Srey Thy’s development as a songwriter was initially a surprise for the band, who began by covering the old favourites of Sinn Sisamouth, Ros Sereysothea and Pan Ron. “Fairly early on we tried to record some of the stuff that we’d got down. We went to a little recording studio and did some things which weren’t that great, just demos. Then Srey Thy said ‘I have something I want to sing. Original.’ It was great, that’s what we really wanted.”
Their debut album, 2011: A Space Odyssey, is “very much a party set” mainly made up of covers of 60s standards but with a couple of original Srey Thy songs thrown in. Their follow-up could be quite different: “This album was all recorded in Cambodia, which was very important. It was challenging but the results were pleasing. The next album we’re hopefully going to do in Melbourne with Mick Harvey. He’s interested and wants to do it. He did PJ Harvey’s last album and worked with Anita Lane, so he’s used to female vocalists, and that fact that ours sings in Khmer doesn’t really make any difference if you’re a soundscapey kind of character. Strangely, the darker Cambodian songs are kinda like the Bad Seeds: noir-ish karaoke that ends with murder in the rice paddies. They’ve got this kinda hypnotic groove to them.”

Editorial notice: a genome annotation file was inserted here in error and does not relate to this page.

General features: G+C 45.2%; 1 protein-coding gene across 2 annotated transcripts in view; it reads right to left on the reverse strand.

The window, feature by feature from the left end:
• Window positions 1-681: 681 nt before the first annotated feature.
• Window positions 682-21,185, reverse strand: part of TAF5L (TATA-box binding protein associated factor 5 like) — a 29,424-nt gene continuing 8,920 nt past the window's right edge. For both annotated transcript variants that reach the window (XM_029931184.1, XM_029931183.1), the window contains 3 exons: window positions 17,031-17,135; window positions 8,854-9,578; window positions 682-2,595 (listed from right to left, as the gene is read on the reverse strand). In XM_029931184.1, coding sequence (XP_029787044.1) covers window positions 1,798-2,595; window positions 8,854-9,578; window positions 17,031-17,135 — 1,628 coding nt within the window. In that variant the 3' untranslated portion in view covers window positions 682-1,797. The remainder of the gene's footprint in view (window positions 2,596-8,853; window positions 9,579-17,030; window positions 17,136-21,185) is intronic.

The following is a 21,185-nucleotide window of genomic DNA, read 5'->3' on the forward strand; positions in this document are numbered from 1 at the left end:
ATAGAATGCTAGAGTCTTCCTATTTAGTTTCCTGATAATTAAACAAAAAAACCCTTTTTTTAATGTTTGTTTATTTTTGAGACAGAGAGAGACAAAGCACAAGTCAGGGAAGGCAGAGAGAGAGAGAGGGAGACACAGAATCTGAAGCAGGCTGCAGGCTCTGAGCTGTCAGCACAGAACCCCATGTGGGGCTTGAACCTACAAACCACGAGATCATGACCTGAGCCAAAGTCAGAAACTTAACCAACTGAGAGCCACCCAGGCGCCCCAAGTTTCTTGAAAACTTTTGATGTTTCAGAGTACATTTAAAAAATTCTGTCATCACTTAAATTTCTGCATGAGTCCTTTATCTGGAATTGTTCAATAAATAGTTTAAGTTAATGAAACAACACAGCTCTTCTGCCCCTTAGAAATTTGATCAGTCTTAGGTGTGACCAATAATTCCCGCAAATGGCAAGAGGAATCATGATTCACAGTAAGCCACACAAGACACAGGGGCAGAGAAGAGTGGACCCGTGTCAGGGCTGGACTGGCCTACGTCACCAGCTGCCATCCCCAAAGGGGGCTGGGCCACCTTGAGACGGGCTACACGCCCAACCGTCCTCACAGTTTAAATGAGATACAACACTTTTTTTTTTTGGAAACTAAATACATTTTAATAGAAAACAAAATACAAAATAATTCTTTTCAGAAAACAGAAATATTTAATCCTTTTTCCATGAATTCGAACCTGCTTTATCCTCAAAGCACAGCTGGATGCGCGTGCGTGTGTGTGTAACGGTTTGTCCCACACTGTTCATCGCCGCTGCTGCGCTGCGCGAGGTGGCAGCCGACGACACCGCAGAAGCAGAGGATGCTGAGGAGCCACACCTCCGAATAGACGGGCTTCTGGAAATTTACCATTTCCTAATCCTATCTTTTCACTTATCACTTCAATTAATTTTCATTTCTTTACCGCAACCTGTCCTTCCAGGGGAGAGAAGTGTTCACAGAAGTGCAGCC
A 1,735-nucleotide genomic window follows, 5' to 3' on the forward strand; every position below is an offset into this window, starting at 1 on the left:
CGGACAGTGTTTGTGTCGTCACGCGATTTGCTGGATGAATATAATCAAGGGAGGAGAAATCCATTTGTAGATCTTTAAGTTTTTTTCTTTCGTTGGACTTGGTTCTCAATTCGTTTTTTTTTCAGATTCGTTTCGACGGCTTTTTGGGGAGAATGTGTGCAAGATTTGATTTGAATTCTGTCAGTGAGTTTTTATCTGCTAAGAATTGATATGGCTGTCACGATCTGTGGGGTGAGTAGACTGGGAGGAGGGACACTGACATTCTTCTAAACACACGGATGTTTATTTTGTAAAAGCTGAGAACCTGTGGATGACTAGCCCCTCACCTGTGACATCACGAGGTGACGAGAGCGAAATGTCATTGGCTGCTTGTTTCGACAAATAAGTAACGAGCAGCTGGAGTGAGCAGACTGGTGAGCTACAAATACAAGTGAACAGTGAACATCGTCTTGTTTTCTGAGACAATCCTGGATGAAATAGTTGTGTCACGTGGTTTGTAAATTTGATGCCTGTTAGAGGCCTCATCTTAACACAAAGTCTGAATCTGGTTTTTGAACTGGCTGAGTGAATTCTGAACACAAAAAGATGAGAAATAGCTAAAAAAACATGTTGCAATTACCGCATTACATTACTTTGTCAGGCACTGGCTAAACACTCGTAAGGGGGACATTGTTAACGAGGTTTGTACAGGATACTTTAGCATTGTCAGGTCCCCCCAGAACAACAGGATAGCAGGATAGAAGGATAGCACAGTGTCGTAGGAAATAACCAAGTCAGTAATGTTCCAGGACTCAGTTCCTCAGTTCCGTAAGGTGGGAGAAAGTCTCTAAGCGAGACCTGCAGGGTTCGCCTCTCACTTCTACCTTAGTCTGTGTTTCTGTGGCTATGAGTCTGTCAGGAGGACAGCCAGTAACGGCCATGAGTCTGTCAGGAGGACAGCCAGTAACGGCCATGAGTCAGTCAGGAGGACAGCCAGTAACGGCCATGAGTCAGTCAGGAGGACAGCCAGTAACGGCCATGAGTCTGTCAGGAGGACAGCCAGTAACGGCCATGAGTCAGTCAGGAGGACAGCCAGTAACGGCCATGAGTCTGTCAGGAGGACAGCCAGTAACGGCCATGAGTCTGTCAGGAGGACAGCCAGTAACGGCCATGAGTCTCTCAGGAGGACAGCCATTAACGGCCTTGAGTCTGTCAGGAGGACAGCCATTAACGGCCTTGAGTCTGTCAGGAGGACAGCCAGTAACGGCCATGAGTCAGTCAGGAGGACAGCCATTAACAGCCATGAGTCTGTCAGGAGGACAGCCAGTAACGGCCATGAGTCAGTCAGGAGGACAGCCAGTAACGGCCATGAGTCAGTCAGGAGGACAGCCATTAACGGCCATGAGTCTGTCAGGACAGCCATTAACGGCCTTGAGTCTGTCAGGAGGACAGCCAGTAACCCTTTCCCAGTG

Srey Thy now tries to turn her experiences into positive and powerful stories, whether it is as a human rights advocate and a Goodwill Ambassador for UN Women’s UNiTE, the campaign to end violence against women, or as a songwriter. I ask Srey Thy about her songwriting technique, and she explains that while she works hard to observe and write thoughtful songs, her best songs are stories that come from her own experience, and from her heart. “In my song I try to have three emotions: happy, sad and funny,” she says, “‘Not Easy, Rock & Roll’, come from heart. ‘Broken Flower’, from heart, ‘Have Visa, No Have Rice’, from heart, ‘You Go, I Come Too’, from head, ‘Whisky Cambodia’, from head. From head, I see and I write, but write from heart not easy.”
The Cambodian Space Project play at Soundway’s Dancing Time this Saturday, September 10th. There will also be a screening of the Black Goddess film and Quietus DJs. For more information and tickets, go here.
Cambodian Space Project 2011: A Space Odyssey – Blurt USA